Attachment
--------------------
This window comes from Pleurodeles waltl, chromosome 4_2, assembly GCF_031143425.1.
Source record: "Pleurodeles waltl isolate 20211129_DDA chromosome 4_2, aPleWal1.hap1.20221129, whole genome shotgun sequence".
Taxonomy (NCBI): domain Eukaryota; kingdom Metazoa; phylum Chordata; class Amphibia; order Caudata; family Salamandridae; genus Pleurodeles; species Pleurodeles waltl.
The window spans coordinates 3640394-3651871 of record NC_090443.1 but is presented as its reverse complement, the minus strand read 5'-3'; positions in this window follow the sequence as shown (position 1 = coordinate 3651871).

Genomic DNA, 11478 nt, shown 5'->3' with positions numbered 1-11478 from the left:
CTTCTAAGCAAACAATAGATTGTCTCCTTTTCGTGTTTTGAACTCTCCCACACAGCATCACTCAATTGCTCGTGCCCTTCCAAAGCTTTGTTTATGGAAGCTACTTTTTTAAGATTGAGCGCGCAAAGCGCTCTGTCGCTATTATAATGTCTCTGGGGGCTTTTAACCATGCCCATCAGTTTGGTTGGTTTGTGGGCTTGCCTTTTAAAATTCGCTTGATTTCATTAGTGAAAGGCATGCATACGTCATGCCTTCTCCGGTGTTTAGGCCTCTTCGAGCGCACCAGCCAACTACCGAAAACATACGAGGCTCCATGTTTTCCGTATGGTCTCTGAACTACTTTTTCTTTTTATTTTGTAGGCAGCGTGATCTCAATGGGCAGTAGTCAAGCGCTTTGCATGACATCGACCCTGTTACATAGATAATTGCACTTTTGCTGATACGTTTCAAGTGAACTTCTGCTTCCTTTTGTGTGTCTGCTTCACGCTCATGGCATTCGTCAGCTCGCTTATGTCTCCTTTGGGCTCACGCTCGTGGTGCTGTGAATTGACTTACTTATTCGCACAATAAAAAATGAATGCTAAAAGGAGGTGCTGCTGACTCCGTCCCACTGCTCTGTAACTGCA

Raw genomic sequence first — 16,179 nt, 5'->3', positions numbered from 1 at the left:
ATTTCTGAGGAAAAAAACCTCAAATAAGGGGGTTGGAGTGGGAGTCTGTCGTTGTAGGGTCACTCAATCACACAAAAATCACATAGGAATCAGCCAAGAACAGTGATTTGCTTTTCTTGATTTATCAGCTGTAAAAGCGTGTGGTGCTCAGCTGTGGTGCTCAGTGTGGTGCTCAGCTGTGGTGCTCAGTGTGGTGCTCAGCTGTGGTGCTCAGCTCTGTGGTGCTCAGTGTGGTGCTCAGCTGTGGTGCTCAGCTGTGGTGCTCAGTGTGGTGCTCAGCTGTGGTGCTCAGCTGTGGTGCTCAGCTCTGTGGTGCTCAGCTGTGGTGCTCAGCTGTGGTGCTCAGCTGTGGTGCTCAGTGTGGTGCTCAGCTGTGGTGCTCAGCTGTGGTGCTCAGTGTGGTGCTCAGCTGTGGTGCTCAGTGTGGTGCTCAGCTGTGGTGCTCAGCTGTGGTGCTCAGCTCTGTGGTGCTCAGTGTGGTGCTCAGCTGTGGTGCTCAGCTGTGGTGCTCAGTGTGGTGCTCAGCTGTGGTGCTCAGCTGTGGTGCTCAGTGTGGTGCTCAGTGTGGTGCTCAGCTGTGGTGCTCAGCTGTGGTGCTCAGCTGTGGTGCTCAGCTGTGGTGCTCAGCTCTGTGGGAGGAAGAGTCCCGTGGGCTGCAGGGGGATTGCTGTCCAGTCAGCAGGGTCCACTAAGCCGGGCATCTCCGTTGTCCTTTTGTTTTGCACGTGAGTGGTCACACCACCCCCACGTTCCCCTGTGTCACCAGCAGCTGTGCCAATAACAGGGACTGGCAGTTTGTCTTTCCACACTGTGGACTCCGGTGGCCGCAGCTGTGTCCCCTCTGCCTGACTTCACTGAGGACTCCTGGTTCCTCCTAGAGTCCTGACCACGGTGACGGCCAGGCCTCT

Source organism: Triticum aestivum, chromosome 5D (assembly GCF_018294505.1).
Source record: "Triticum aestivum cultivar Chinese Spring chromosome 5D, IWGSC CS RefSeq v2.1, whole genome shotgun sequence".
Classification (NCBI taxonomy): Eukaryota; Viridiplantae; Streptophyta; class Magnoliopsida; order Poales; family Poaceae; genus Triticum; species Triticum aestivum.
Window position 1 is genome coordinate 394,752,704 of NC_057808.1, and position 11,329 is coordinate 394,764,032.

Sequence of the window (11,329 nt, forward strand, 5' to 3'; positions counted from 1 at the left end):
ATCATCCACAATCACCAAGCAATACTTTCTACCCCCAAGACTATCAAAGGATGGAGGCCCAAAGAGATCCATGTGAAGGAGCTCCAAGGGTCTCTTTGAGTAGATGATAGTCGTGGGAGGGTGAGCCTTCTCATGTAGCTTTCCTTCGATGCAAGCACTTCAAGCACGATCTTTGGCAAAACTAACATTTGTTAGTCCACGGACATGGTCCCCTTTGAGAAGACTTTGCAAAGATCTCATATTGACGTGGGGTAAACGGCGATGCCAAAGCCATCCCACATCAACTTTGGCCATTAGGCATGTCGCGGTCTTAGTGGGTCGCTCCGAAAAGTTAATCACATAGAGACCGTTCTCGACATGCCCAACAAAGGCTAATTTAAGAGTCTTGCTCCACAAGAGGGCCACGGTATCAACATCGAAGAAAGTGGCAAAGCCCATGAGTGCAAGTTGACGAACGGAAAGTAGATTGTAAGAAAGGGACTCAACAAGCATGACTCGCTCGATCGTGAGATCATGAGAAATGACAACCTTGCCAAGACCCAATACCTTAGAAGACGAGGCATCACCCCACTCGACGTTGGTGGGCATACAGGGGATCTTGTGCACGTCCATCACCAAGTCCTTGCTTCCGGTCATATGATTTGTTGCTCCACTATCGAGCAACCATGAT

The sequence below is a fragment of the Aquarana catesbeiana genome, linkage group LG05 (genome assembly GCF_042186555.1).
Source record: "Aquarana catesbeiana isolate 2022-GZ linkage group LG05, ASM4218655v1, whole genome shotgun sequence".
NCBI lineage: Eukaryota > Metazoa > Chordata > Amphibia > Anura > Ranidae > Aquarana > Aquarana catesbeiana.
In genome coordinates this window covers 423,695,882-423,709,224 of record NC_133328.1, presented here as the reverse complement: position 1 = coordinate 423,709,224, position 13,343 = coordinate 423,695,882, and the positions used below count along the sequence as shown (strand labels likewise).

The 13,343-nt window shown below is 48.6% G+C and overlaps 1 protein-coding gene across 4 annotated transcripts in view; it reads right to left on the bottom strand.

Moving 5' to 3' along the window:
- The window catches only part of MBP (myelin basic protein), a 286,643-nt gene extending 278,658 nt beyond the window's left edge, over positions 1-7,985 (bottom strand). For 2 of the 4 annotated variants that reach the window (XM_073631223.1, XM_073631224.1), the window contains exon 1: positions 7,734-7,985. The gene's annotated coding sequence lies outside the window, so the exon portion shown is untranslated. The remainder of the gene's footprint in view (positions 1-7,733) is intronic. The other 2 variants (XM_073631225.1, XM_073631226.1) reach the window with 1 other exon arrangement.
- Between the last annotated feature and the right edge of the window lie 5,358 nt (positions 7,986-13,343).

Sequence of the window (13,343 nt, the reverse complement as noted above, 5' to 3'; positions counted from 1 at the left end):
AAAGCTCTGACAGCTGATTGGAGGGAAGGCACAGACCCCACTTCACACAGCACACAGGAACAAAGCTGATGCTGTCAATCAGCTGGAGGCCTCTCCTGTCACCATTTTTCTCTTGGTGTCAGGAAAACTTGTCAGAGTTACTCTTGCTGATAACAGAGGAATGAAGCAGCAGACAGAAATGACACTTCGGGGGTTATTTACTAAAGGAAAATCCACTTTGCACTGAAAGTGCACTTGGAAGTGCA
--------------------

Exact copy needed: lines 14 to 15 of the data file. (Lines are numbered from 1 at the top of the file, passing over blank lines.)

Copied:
ATCATCCACAATCACCAAGCAATACTTTCTACCCCCAAGACTATCAAAGGATGGAGGCCCAAAGAGATCCATGTGAAGGAGCTCCAAGGGTCTCTTTGAGTAGATGATAGTCGTGGGAGGGTGAGCCTTCTCATGTAGCTTTCCTTCGATGCAAGCACTTCAAGCACGATCTTTGGCAAAACTAACATTTGTTAGTCCACGGACATGGTCCCCTTTGAGAAGACTTTGCAAAGATCTCATATTGACGTGGGGTAAACGGCGATGCCAAAGCCATCCCACATCAACTTTGGCCATTAGGCATGTCGCGGTCTTAGTGGGTCGCTCCGAAAAGTTAATCACATAGAGACCGTTCTCGACATGCCCAACAAAGGCTAATTTAAGAGTCTTGCTCCACAAGAGGGCCACGGTATCAACATCGAAGAAAGTGGCAAAGCCCATGAGTGCAAGTTGACGAACGGAAAGTAGATTGTAAGAAAGGGACTCAACAAGCATGACTCGCTCGATCGTGAGATCATGAGAAATGACAACCTTGCCAAGACCCAATACCTTAGAAGACGAGGCATCACCCCACTCGACGTTGGTGGGCATACAGGGGATCTTGTGCACGTCCATCACCAAGTCCTTGCTTCCGGTCATATGATTTGTTGCTCCACTATCGAGCAACCATGAT

The sequence below is a fragment of the Aquarana catesbeiana genome, linkage group LG05 (genome assembly GCF_042186555.1).